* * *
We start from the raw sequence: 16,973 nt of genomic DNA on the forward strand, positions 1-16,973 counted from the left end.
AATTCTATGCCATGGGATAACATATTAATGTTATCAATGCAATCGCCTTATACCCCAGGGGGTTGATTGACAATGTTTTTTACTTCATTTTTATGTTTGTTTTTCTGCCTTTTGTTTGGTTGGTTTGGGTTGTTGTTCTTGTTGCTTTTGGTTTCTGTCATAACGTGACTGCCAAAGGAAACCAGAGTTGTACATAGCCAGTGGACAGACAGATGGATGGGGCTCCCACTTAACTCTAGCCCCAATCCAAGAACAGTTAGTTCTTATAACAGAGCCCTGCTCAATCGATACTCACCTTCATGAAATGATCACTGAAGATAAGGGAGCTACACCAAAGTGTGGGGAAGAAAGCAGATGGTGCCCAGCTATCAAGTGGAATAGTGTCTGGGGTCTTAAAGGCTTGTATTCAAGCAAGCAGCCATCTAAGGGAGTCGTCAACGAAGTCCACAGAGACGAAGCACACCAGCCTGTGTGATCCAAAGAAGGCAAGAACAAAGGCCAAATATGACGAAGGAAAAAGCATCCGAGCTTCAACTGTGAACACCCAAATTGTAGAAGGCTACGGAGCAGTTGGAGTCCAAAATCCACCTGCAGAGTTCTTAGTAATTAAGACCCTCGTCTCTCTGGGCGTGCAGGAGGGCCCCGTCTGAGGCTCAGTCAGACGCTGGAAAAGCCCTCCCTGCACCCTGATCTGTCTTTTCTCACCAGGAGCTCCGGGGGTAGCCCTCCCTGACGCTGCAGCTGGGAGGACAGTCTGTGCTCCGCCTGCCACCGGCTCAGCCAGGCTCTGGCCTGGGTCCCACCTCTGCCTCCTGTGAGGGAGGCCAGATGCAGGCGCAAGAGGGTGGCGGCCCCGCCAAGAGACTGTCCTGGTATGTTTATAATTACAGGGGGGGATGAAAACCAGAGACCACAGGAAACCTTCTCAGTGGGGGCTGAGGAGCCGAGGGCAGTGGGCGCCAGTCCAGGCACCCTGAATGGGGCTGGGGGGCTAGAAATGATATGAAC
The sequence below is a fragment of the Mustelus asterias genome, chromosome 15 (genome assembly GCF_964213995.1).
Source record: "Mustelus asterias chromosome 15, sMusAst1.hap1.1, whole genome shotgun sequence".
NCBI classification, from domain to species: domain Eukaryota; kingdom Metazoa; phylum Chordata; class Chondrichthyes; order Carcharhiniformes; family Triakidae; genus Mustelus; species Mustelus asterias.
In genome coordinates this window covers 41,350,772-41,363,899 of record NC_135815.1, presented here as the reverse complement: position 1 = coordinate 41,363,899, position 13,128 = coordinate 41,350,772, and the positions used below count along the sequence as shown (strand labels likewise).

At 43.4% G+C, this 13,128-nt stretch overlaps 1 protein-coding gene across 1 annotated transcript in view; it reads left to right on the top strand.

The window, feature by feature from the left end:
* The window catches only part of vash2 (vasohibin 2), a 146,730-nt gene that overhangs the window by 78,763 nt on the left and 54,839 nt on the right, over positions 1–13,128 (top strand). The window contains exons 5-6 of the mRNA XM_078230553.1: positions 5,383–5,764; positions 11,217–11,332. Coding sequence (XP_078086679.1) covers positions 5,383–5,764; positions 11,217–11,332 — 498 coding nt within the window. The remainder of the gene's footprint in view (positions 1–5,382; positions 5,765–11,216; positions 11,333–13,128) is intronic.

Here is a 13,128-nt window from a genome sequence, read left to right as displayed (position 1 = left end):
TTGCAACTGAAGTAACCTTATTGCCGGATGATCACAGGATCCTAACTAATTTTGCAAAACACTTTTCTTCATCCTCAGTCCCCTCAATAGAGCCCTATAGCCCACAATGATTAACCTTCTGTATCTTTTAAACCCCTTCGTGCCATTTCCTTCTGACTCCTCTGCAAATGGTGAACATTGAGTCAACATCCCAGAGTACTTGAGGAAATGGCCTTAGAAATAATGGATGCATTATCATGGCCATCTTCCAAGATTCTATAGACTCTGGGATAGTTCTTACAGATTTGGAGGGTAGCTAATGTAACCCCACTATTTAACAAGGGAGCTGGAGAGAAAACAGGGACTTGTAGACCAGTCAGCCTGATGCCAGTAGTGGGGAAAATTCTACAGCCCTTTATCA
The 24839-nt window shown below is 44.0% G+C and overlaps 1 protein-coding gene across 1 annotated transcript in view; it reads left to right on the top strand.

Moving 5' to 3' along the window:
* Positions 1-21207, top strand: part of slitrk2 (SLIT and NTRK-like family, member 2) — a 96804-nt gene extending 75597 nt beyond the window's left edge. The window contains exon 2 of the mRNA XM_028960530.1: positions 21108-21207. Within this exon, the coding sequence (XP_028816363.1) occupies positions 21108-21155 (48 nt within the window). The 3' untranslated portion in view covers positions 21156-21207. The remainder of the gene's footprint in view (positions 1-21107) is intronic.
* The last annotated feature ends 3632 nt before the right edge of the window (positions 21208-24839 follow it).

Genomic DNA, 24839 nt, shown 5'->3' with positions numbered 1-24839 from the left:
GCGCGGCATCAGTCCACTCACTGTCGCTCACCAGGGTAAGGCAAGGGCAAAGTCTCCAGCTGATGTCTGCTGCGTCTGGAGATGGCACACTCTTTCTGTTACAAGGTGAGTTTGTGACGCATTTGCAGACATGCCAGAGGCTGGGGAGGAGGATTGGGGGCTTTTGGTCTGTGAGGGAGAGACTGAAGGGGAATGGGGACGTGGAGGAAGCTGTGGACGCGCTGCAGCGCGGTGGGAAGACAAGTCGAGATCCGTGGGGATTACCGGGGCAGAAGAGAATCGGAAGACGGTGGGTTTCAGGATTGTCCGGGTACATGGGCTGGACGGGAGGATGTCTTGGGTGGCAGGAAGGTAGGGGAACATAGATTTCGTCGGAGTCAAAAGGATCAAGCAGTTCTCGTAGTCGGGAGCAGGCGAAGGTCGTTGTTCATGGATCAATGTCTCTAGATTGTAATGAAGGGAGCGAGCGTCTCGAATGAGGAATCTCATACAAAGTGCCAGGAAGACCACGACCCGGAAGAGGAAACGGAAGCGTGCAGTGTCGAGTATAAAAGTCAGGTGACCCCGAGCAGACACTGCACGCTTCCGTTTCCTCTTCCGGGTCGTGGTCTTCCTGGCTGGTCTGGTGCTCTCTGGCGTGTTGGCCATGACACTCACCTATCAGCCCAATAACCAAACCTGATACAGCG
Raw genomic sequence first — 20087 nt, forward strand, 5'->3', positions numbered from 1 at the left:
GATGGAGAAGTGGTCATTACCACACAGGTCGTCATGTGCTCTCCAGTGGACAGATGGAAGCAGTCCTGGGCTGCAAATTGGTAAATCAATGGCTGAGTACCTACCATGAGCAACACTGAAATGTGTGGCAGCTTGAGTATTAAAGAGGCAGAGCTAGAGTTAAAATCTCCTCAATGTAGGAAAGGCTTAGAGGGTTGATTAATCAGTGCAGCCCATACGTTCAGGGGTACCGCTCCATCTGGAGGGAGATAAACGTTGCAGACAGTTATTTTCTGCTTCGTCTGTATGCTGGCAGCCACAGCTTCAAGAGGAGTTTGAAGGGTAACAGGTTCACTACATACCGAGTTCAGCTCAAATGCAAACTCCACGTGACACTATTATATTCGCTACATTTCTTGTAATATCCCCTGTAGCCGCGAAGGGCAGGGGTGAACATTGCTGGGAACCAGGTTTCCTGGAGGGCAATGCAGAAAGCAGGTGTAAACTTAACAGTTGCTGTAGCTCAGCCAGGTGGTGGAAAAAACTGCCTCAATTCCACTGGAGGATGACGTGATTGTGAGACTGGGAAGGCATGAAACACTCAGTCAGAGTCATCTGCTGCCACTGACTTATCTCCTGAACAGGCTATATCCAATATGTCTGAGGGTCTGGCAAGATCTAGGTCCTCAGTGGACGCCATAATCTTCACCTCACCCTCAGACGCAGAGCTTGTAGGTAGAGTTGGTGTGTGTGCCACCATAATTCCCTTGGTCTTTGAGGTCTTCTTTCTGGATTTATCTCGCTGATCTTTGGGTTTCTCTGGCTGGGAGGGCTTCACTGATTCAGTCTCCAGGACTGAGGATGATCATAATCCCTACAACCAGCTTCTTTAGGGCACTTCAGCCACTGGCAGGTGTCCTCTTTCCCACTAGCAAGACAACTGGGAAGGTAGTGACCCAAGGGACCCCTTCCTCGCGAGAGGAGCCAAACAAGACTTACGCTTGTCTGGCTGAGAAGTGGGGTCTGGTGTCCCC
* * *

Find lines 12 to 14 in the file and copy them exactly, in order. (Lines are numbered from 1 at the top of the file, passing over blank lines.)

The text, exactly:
The 24839-nt window shown below is 44.0% G+C and overlaps 1 protein-coding gene across 1 annotated transcript in view; it reads left to right on the top strand.

Moving 5' to 3' along the window:
* Positions 1-21207, top strand: part of slitrk2 (SLIT and NTRK-like family, member 2) — a 96804-nt gene extending 75597 nt beyond the window's left edge. The window contains exon 2 of the mRNA XM_028960530.1: positions 21108-21207. Within this exon, the coding sequence (XP_028816363.1) occupies positions 21108-21155 (48 nt within the window). The 3' untranslated portion in view covers positions 21156-21207. The remainder of the gene's footprint in view (positions 1-21107) is intronic.